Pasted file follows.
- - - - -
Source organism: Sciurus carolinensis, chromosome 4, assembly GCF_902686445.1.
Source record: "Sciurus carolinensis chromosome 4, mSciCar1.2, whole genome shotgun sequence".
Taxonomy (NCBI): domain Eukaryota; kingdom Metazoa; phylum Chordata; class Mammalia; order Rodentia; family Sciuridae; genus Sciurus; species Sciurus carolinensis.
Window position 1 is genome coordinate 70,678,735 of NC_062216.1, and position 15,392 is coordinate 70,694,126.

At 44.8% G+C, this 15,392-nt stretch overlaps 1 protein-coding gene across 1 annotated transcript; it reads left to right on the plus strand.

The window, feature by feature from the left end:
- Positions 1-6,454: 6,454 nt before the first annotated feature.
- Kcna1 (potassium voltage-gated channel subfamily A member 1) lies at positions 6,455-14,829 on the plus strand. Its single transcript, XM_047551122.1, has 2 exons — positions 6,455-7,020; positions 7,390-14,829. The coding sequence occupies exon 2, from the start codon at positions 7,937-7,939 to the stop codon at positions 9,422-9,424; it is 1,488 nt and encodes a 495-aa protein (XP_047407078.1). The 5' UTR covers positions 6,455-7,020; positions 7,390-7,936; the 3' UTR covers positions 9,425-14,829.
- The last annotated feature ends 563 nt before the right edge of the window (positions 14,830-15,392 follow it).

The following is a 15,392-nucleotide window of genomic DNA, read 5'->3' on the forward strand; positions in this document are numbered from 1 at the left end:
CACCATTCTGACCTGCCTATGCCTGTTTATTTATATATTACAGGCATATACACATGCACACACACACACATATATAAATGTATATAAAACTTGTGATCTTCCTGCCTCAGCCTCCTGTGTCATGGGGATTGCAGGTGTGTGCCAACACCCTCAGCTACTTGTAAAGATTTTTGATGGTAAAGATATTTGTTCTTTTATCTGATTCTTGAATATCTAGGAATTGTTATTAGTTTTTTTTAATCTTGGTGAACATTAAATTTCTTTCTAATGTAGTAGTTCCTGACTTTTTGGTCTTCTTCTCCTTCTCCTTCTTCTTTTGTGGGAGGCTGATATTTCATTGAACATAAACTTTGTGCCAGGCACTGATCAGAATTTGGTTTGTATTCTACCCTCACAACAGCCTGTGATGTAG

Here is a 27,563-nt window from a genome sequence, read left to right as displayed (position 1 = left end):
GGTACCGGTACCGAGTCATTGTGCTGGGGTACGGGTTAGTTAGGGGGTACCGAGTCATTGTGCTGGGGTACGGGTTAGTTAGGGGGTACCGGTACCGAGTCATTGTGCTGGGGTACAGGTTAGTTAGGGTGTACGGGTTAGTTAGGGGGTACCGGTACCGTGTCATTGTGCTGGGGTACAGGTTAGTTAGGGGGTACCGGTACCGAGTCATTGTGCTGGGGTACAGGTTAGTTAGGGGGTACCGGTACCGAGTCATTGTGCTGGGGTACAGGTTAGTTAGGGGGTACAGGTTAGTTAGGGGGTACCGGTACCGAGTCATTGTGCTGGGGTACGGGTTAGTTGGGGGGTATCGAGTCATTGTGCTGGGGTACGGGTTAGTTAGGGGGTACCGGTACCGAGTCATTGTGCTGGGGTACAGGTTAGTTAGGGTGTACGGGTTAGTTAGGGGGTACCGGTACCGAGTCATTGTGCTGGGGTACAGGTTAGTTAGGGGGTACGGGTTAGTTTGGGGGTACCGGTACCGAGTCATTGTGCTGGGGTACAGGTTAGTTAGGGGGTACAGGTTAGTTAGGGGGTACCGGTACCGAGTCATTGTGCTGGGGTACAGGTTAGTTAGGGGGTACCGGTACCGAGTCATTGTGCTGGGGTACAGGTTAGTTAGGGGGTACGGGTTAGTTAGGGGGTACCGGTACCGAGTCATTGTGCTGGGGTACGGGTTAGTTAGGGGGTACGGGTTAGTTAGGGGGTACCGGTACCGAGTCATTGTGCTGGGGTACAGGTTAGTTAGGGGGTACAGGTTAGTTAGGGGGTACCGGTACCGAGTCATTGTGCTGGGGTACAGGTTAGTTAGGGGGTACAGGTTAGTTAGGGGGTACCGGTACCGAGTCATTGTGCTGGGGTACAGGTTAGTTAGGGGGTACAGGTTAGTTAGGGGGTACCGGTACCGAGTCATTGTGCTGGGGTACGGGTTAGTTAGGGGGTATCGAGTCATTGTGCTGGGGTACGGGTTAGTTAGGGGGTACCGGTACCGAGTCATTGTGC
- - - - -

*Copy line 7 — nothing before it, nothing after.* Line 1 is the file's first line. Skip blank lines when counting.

- Positions 1-6,454: 6,454 nt before the first annotated feature.